44. 44. Clinical Features of Traumatic ICH • The hemorrhage may be fatal and the baby is delivered stillborn or with severe respiratory depression(APGAR score:0-3). • Gradually, the features of cerebral irritation appear. • Hydrocephalus and mental retardation may be a late sequelae.
  45. 45. 2. Anoxic Intracranial Hemorrhage • It is defined as hemorrhage inside the cranium due to perinatal asphyxia, trauma and ischemia. • It can be intraventricular, subarachnoid and intracerebral.
  46. 46. ANOXIC ICH
  47. 47. ……contd • Causes : Perinatal asphyxia, trauma and ischemia • Clinical features:  Altered level of consciousness  Focal neurological defecits  Seizures
  48. 48. Diagnosis of ICH • Doppler ultrasonography can detect any change in cerebral circulation. • CT scan is useful to detect cortical neuronal injury. • Magnetic resonance imaging (MRI) is used to evaluate any hypoxic ischemic brain injury. • CSF analysis: Elevated RBCs, WBCs and protein.
  49. 49. Management of ICH • The baby should be nursed in quiet ,warm and well ventilated environment. • Maintain cleanliness of the air passage, suction immediately after birth to remove the secretion that occludes the pharynx. And supply oxygen as necessary. • Frequently monitor the baby for skin colour, vital signs and neurological manifestations.
  50. 50. …..contd • Feeding by nasogastric tube is advisable, fluid balance is to be maintained, if necessary by parenteral route. • Administer Vitamin K 1mg IM to prevent further bleeding due to hypoprothrombinaemia. • Prophylactic antibiotics are to be administered. • Anticonvulsants like phenobarbitone, phenytoin and diazepam can be given for seizures.
  51. 51. ……contd • Surgical management:  Surgical evacuation of hematoma • Subdural tapping and extradural tapping • Open surgical evacuation Rarely ventricular- peritoneal shunt and subdural-peritoneal shunt is required.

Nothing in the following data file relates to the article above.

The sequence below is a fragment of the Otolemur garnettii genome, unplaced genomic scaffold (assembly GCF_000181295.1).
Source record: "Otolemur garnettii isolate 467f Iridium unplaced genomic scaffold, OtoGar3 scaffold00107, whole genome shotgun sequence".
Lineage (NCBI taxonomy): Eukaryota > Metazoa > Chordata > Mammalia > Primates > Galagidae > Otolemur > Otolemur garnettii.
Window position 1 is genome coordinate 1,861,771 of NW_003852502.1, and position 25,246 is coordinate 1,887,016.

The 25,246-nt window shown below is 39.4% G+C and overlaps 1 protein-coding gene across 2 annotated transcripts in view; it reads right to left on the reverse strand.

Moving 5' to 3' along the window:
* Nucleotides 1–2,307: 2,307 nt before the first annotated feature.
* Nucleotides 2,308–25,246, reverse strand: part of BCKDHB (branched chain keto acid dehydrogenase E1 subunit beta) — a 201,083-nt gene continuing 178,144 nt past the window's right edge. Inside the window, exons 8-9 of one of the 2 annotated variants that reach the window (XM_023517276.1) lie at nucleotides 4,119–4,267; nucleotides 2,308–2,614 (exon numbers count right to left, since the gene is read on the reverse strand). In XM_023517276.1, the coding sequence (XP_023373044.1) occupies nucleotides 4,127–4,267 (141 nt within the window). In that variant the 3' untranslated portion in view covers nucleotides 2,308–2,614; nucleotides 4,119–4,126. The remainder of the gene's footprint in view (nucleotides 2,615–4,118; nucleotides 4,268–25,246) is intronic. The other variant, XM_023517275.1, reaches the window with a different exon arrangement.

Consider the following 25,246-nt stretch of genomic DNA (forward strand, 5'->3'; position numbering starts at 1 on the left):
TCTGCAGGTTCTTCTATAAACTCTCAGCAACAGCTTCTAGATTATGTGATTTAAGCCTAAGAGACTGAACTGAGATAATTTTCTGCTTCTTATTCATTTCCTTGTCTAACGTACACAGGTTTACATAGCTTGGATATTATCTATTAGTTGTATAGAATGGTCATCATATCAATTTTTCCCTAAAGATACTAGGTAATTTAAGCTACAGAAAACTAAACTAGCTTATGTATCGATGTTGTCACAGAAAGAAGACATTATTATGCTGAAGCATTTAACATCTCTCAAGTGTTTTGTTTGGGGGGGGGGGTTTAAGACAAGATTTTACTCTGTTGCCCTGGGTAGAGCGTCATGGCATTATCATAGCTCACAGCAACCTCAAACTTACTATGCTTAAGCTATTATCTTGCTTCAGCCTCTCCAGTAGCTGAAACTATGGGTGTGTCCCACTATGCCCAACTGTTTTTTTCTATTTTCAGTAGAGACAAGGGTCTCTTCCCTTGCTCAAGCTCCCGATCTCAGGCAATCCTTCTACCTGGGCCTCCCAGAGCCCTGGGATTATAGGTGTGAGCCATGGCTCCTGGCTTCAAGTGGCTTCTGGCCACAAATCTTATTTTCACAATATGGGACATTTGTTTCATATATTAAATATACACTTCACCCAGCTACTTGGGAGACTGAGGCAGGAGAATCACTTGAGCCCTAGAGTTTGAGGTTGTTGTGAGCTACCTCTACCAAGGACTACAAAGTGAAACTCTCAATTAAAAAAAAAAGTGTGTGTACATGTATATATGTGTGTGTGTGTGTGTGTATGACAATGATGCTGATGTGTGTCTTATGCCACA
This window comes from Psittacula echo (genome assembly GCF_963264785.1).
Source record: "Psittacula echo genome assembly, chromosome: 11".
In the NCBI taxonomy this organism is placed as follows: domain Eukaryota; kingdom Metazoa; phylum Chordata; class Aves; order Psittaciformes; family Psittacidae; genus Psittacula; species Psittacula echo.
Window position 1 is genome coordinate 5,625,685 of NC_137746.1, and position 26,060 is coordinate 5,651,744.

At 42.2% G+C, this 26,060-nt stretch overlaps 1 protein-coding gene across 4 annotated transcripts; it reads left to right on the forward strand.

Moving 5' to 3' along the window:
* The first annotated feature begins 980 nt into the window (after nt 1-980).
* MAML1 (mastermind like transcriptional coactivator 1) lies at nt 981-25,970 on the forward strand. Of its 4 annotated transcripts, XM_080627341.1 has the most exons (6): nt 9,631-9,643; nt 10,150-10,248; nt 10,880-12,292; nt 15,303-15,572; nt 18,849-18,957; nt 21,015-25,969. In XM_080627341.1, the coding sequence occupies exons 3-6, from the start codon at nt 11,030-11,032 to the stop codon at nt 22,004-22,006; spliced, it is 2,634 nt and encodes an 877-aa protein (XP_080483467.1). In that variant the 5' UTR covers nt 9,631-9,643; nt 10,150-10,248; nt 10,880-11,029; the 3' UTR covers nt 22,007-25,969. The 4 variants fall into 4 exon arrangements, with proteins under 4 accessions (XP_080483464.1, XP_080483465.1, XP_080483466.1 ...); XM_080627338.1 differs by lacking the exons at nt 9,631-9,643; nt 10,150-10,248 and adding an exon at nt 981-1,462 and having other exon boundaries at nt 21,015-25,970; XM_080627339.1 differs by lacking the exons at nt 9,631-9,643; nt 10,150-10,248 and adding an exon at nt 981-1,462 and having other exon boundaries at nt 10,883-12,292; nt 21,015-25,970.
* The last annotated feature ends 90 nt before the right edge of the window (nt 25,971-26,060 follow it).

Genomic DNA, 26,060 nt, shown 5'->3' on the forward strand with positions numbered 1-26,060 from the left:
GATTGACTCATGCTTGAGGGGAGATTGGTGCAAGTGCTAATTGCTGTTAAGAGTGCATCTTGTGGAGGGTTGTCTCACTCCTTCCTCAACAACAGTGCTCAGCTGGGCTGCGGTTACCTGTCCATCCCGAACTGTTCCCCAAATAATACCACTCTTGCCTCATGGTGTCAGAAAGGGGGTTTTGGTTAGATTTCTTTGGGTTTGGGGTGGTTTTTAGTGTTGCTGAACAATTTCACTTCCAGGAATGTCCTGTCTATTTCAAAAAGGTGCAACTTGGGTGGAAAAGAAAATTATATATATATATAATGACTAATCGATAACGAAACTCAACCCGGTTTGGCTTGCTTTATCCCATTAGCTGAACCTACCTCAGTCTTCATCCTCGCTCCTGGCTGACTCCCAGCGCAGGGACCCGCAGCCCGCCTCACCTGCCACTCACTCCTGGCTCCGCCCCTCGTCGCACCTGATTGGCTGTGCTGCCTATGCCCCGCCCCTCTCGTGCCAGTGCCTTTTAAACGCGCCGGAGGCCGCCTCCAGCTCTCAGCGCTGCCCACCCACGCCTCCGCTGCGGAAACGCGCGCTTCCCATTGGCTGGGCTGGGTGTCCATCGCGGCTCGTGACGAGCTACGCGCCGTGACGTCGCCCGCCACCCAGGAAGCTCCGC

52. 52. Prognosis of ICH Prognosis depends on the severity of ICH, brain lesions, birth weight and gestational age of the infant. ICH is having poor prognosis with high mortality. Survivors may develop mental retardation and neurological disorders.
  53. 53. 2. Soft Tissue Injuries Soft tissue injuries are the injuries to skin, subcutaneous tissues, muscles and visceral organs due to some degree of disproportion between the presenting part and the maternal pelvis during the birth process and also from forcep blades, vacuum extractor cups, scalp electrodes and scalpels.
  54. 54. A. Injury to Skin and Subcutaneous Tissue  Erythema and abrasions: Erythema and abrasion during birth are superficial reddening of the skin with impaired integrity that usually are the result of the application of forceps, discoloration is same configuration as the instrument.
  55. 55. ….contd • Petechiae: Non raised pinpoint hemorrhages( less than 3mm in diameter) caused by a sudden increase and then release of pressure during passage through birth canal are called petechiae. It may be seen on the chest, face and head. • Ecchymosis: Ecchymosis are small hemorrhagic areas( greater than 10 mm in diameter) that may occur after traumatic or breech delivery.
  57. 57. ……contd • Subconjunctival (scleral) hemorrhage: It is defined as the collection of blood between the sclera and conjunctiva due to rupture of capillaries in the sclera from pressure on the fetal head during delivery and the most common location is the limbus of iris.